The history department is revising its curriculum! For a sneak peek at new course listings, click here.
100-level courses are open to all students.
101 Western Civilization Origins and Development of the Contemporary World, Part I (3 hrs.)
Major western civilizations to 1560. Taught every semester.
102 Western Civilization Origins and Development of the Contemporary World, Part II (3 hrs.)
Major western civilizations since 1560. Taught every semester.
103 World History to 1500 (3 hrs.)
This course is a comparative survey of the historical development of peoples and cultures from their beginnings to 1500. It explores cross-cultural interactions among societies, states, and economies of Asia, Europe, Africa, the Americas and Oceania.
104 World History from 1500 (3 hrs.)
This course is a comparative survey of the global interdependence of the world from the period of transoceanic exploration to the present. It explores cross-cultural interactions among societies,states, and economies of Asia, Europe, Africa, the Americas and Oceania.
200-level courses are open to all students other than beginning freshmen, with exceptions as indicated.
221 The United States to 1877 (3 hrs.)
Discovery of America through the Civil War and Reconstruction.
222 The United States Since 1877 (3 hrs.)
United States from the end of the Civil War era to the present.
229 Survey of Ancient Times (3 hrs.)
Ancient Near East, Greece, and Rome. Prerequisites: HY 101-102 or approval of instructor.
230 Early Middle Ages in Western Europe (3 hrs.)
Survey of the origins and development of medieval society in the West, with attention given to Byzantium and the Islamic world as well as to the Latin west. Prerequisites: HY 101 and 102 or permission of instructor.
290 Historical Methods (3 hrs.)
Introduction to historical methodology and historiography, designed to prepare history majors for Liberal Arts upper-level coursework. Required of all history majors, including transfer students. Open to non-history majors.
300-level courses are open to students who have completed 9 semester hours in history or have junior standing and permission of the instructor.
306 Collapse of Civilizations (3 hrs.)
This course will investigate why some cultures succeed and others fail. From the archeological and historical record of past civilizations we will examine the factors which lead to collapse in an attempt to address a question that is relevant to the contemporary worldnamely, how severe do internal stresses have to become in a civilization before relatively minor climate shifts can trigger a widespread cultural collapse?
310 Introduction to Public History (3 hrs.)
This course provides an introduction to the interdisciplinary field of public history. Students will learn about historic preservation, cultural resource management, local and state history, methodology, historical archaeology, museum studies, oral history, and archival management trhough academic training and practical experience.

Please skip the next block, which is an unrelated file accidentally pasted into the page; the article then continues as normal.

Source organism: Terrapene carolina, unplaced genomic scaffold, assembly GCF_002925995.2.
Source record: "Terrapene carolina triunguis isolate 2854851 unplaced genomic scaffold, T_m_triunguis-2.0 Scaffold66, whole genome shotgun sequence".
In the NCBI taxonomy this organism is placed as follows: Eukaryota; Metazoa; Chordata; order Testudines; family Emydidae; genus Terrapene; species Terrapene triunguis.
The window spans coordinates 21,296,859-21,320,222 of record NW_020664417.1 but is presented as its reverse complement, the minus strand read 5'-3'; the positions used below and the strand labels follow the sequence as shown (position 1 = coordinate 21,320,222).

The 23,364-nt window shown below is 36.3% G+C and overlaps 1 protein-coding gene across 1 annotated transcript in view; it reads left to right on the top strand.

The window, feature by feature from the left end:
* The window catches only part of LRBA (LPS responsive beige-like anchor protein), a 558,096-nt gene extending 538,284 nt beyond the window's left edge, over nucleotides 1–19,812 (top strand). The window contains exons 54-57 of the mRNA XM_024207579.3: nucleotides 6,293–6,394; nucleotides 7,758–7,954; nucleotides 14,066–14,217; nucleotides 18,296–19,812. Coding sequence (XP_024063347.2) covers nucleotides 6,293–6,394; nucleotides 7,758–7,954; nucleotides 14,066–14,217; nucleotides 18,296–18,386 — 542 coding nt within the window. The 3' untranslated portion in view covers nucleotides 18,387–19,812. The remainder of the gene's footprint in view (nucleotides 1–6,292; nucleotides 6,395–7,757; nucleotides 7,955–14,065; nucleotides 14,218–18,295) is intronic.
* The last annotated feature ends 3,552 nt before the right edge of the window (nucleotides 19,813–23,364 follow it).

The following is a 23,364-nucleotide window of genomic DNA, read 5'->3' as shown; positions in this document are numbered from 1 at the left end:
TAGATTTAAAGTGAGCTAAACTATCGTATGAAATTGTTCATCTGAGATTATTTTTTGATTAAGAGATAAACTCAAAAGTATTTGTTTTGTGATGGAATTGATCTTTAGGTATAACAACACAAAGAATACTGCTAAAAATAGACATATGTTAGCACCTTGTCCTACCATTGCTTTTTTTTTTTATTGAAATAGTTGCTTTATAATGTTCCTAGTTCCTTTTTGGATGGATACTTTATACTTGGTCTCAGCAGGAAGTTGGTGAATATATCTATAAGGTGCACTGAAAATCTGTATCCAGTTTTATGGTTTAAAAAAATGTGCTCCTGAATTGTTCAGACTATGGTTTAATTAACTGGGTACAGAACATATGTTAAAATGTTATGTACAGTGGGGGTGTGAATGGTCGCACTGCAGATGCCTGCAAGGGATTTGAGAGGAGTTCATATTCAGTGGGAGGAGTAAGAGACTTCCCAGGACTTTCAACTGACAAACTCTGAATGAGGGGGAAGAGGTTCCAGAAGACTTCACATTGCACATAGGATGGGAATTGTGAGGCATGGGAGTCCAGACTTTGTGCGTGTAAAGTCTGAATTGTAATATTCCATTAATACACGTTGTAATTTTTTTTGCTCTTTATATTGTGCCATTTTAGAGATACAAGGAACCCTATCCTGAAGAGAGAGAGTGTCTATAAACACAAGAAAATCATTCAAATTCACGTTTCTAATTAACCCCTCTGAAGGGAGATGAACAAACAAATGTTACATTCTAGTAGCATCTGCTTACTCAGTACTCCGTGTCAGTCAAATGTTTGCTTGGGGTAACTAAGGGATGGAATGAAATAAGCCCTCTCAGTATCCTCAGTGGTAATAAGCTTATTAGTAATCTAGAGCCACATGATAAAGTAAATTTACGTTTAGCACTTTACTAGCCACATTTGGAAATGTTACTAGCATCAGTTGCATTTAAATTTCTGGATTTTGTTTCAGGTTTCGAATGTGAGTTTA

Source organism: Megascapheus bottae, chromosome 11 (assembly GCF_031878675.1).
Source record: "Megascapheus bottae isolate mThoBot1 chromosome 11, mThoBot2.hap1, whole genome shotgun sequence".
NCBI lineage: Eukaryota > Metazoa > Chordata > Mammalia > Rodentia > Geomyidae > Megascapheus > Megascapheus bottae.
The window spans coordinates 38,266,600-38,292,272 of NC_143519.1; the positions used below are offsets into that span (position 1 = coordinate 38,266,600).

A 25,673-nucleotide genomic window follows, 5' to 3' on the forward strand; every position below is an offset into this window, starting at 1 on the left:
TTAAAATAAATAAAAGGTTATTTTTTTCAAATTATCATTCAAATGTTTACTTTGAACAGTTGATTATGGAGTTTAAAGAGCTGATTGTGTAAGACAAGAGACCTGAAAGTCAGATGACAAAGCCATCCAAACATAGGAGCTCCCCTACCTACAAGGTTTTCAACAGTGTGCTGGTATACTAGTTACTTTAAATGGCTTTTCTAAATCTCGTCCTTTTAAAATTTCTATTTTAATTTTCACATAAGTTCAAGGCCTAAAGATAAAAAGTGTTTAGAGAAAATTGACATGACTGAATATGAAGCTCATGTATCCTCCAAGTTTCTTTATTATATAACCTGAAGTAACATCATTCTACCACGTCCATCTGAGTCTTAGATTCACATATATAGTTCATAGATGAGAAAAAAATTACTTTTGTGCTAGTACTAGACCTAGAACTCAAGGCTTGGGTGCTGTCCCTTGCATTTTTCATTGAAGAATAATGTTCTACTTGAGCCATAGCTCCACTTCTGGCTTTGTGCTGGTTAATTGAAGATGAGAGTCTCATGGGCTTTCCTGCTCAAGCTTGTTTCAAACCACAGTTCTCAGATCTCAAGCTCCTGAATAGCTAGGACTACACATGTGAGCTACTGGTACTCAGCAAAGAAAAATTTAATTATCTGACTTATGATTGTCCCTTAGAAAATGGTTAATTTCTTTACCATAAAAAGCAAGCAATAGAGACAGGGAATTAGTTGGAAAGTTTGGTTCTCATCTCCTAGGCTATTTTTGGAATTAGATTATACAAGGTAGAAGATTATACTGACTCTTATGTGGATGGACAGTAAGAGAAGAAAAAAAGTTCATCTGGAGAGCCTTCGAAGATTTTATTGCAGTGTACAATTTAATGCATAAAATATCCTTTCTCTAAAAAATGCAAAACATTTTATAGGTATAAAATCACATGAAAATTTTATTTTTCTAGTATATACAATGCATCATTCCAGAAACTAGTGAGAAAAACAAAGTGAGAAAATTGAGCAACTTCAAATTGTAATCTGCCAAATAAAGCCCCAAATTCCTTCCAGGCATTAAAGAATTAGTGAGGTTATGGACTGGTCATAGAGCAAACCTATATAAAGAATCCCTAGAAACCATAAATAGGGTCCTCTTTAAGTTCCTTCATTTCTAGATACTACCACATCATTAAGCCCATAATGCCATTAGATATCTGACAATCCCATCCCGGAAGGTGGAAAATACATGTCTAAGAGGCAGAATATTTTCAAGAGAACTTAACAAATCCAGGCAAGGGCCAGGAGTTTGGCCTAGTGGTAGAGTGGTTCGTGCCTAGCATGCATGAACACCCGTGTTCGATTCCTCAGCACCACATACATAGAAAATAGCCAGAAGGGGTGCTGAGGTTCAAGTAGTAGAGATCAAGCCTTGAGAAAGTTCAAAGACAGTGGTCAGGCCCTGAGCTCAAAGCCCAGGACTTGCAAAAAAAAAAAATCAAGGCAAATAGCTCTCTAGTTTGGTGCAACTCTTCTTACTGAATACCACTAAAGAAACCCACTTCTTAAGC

311 Historic Archaeology (3 hrs.)
Historic Archaeology will introduce intellectural and practical concepts using elements of research, fieldwork, analysis, and interpretation to explore and recreate the documented and undocumented past.
312 Cultural Resource Management (3 hrs.)
Cultural resource management encompasses recognition, description, maintenance, security, and overall management of historical items, places, and ideas through preservation and protection.
318 Constitutional History of the United States (3 hrs.)
Growth and development of the American constitutional system with emphasis on those aspects, which relate to the fundamental structure of American government and social order.
325 History of Alabama (3 hrs.)
The state's past from colonial times to the present with emphasis on its place in United States history.
329 Imperial Rome (3 hrs.)
Roman Empire from the Principate to the barbarian invasions.
330 The History of the Christian Church (3 hrs.)
A study of the Church from Biblical times through the Protestant Reformation. The course examines the Church as a social, political, and religious institution largely within Western Europe. Heavy emphasis on primary souces and on how to interpret religious sources for historical purposes.
347 Early Modern England (3 hrs.)
Course surveys the political and religious history of England under the Tudors and Stuarts. Topics covered will include the Reformation under Henry VIII, the reign of Elizabeth I, the English Civil Wars and the revolutions of the seventeenth century.
363 Indigenous Peoples of America (3 hrs.)
Surveys the history of Indigenous peoples of the Americas from the fifteenth century to the present.
365 American Labor History (3 hrs.)
American labor relations from colonial times but concentrating on post-Civil War topics.
366 African-American History (3 hrs.)
This course explores African Americans’ experiences in and contributions to the United States.
367 Women in U.S. History (3 hrs.)
Women in the United States from the colonial period to the present.
370 Social History of American Technology (3 hrs.)
Explores the history of the interrelationship of people and technology in American history from 1600 to the present.